UNICEF report: Israel has 4th highest child poverty rate in developed world

Israel also had the highest rate of youth aged 15 to 24 not in education, employment or training.

A beggar is seen with her child in central Athens (photo credit: REUTERS)
A beggar is seen with her child in central Athens
(photo credit: REUTERS)
Israel has the fourth-highest poverty rate among developed countries, according to a United Nations Children’s Fund (UNICEF) report.
The report, released Tuesday and titled “Children of the Recession: The impact of the economic crisis on child well-being in rich countries,” found that 2.6 million children have sunk below the poverty line in the world’s most prosperous countries since 2008, bringing the total number in the developed to some 76.5 million.
Israel had a poverty rate of 35.6 percent in 2013, according to the findings, after Spain, Latvia, and Greece – three countries that were hard hit by the 2008 recession. Since 2008, Israel experienced only a small increase in child poverty, ranking it 19th among 41 countries examined in terms of the change, according to the report. This figure is unimpressive, however, considering that in 2008 Israel had the highest poverty rate among developed countries at 35.1%.
“This report is another reminder of the plight of more than 800,000 children in Israel living in poverty and, unfortunately, the data shows the number in recent years has only increased,” MK Orly Levy-Abecassis, chairwoman of the Knesset Committee on the Rights of the Child, said in a statement released Wednesday in response to the findings.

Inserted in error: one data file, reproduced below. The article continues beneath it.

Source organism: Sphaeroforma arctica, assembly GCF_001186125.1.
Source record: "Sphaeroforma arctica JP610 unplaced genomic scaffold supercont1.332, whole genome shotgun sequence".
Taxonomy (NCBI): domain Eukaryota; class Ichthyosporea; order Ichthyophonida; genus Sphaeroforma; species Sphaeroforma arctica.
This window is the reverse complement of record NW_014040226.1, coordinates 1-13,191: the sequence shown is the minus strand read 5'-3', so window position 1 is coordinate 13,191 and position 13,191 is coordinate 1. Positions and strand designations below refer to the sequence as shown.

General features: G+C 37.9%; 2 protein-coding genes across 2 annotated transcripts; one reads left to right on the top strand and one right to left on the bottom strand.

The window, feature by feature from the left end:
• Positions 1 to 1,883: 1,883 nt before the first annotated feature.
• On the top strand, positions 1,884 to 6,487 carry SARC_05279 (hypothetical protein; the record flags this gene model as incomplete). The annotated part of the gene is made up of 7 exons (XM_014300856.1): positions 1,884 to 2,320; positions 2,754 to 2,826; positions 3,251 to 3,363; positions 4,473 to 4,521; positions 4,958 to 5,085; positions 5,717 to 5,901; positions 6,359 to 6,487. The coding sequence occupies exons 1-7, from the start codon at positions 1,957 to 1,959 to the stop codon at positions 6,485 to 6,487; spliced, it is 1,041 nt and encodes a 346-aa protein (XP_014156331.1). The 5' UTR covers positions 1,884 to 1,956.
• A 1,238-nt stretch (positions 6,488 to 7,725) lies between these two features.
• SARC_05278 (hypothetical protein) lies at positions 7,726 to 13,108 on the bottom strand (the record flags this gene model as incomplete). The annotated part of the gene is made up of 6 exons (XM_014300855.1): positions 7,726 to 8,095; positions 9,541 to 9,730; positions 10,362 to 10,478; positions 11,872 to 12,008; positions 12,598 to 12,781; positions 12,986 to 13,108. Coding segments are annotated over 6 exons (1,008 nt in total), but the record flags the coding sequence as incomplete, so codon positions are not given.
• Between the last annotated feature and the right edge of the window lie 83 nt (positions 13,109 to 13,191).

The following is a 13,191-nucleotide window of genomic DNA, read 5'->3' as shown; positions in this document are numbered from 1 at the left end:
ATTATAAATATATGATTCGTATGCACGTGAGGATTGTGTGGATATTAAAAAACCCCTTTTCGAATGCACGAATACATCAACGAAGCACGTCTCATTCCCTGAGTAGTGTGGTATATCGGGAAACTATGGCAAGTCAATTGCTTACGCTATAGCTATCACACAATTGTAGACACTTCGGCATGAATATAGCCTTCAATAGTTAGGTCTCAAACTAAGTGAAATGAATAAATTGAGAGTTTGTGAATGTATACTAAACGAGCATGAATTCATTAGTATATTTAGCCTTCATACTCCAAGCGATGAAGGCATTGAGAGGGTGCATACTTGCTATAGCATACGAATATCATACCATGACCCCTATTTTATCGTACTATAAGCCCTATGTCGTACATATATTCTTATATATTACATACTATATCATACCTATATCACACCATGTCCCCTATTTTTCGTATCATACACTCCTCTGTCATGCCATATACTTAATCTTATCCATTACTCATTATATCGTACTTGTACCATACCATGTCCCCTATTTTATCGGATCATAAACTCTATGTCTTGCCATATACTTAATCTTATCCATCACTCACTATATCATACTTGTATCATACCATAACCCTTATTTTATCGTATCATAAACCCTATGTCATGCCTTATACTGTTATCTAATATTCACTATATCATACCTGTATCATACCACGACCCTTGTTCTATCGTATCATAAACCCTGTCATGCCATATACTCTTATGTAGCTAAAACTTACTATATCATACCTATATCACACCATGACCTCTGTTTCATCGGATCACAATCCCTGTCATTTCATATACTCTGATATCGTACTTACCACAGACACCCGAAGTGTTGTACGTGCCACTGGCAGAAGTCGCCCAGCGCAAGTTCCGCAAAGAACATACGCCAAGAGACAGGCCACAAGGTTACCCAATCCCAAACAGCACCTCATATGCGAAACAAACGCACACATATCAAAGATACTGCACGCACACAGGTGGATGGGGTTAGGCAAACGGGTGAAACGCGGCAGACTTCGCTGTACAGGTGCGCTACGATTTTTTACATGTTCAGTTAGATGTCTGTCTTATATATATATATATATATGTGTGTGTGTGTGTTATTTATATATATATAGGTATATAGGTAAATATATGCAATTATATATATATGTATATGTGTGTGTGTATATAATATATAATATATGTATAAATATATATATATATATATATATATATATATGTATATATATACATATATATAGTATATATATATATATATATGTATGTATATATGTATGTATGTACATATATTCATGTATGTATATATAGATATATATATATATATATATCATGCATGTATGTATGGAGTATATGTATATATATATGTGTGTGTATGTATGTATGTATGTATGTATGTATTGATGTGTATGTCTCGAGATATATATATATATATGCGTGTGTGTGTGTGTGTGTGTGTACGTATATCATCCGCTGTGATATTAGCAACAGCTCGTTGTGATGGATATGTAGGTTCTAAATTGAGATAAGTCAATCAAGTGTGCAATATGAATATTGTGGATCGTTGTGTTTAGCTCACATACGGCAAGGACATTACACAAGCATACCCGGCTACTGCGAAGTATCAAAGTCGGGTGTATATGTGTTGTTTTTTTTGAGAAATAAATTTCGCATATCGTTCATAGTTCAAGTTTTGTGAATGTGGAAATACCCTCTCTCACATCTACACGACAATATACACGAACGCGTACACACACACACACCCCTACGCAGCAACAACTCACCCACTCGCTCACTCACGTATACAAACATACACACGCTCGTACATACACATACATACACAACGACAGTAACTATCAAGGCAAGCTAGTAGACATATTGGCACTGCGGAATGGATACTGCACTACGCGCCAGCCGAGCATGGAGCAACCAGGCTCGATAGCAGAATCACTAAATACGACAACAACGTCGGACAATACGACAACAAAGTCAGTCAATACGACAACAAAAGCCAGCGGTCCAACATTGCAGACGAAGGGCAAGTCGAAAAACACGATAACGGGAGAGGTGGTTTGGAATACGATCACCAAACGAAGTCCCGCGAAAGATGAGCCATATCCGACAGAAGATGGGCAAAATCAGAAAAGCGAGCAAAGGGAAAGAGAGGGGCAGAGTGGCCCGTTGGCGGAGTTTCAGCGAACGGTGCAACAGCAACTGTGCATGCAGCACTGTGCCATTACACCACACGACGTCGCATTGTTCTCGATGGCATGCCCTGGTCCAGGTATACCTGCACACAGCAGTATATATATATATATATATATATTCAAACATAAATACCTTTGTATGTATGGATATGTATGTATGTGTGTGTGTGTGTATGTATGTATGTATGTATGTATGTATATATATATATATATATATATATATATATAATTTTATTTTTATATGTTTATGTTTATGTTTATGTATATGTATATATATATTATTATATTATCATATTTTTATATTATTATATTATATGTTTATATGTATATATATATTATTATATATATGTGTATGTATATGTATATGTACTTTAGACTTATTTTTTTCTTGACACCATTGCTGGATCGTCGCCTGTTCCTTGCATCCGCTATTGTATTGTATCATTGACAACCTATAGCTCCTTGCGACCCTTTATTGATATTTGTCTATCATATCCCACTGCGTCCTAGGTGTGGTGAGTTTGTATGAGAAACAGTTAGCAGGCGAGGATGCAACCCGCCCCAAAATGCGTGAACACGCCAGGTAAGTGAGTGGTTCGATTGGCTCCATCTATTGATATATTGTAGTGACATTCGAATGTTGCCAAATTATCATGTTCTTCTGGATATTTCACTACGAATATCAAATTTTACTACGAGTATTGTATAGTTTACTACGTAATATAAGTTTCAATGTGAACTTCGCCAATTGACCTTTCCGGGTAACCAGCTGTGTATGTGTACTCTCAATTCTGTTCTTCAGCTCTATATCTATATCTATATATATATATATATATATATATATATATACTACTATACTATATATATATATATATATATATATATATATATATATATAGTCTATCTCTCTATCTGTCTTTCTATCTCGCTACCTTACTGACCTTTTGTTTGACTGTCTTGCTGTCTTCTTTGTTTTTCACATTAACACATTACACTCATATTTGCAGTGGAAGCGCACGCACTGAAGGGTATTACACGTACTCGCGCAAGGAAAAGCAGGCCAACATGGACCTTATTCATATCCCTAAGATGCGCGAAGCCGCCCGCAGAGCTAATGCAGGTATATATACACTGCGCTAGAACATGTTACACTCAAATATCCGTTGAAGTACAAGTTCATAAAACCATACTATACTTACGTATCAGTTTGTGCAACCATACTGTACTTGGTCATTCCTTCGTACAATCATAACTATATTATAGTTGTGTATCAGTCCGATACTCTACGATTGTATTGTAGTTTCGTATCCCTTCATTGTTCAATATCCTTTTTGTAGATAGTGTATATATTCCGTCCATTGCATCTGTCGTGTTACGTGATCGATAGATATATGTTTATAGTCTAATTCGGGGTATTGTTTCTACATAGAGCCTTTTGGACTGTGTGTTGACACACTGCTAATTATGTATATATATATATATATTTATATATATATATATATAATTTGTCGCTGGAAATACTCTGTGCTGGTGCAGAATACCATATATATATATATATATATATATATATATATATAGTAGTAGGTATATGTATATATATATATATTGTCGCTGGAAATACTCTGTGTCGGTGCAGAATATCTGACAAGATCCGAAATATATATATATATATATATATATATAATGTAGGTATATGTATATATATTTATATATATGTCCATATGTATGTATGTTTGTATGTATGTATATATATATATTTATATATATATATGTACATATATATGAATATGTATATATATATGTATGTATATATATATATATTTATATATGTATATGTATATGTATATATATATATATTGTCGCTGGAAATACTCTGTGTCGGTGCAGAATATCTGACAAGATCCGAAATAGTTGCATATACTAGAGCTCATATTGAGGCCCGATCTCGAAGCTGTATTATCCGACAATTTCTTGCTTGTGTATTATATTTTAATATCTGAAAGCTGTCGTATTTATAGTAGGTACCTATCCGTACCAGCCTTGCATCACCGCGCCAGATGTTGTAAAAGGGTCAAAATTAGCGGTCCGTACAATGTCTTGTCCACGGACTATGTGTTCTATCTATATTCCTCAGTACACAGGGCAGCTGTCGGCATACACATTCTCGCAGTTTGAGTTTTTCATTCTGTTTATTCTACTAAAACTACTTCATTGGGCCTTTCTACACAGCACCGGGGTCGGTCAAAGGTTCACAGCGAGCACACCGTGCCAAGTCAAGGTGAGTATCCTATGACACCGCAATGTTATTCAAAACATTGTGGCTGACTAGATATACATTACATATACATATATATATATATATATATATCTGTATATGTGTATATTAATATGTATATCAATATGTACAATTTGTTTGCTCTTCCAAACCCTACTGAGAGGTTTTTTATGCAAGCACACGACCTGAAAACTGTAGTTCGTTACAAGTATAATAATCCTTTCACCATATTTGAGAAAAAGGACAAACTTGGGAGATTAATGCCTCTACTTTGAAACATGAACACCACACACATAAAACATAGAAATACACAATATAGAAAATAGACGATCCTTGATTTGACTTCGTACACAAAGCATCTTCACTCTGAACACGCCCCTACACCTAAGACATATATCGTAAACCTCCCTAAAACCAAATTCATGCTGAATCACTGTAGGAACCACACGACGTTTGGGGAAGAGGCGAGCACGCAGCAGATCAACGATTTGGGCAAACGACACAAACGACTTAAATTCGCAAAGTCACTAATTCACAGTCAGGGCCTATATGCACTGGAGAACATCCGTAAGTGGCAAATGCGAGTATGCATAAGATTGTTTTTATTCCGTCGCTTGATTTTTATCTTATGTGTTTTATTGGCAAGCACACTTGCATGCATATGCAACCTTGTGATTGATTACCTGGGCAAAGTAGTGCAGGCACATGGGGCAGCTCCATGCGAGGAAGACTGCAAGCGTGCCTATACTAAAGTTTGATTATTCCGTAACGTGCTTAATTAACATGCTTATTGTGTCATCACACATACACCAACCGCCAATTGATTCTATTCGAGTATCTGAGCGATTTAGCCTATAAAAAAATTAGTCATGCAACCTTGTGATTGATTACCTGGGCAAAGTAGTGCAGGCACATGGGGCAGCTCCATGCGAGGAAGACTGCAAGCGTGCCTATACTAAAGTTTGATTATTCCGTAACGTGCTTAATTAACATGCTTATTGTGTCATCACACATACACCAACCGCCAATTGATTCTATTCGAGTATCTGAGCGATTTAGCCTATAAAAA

Levy-Abecassis called on Finance Minister Yair Lapid to allocate the funds necessary to implement the recent NIS 7 billion recommendations of the Committee to Fight Poverty headed by Eli Alalouf.
To date, the government has not allocated any funds to address the phenomenon of poverty on a national scale, though Welfare and Social Services Minister Meir Cohen, who appointed the Alalouf Committee, recently pledged NIS 1.7b.
The committee was responsible for making recommendations on the actions required by the state to combat poverty in all aspects of life.
The largest increase in child poverty was seen in southern European countries such as Greece, Italy, Spain, and Croatia, as well as three states hard hit by the recession – Iceland, Ireland and Latvia, all of which saw an increase of more than 50% in child poverty since 2008.
Israel also had the highest rate of youth aged 15 to 24 not in education, employment or training (NEET), at 30.7%, according to the report. The only country close to this figure was Turkey, which had a NEET percentage of 25.5% in 2013.
“High NEET rates suggest an interrupted transition from school to work, or from school to further education, with longterm individual and societal costs,” the report stated.
According to the report, 18 countries surveyed were able to manage or even reduce child poverty during the recession.
“Governments that bolstered existing public institutions and programs helped to buffer countless children from the crisis – a strategy that others may consider adopting,” the report concluded.
The report listed a number of recommendations and principles for governments to adopt ranging from committing to end child poverty in developed countries to introducing minimum social standards and providing access to information to stimulate public debate about the well-being of children, as well as improving education and health systems to respond to the most disadvantaged and increasing investment in social protection policies that can reduce poverty.
“Fifty years from now, we will look back at this period as a critical juncture in the history of many affluent countries. The Great Recession may be remembered for the generation of vulnerable children it left behind.
But it may also be remembered as a transcendent historical moment, when recovering nations laid the foundations for more inclusive societies based on equality and opportunity for all,” the report said.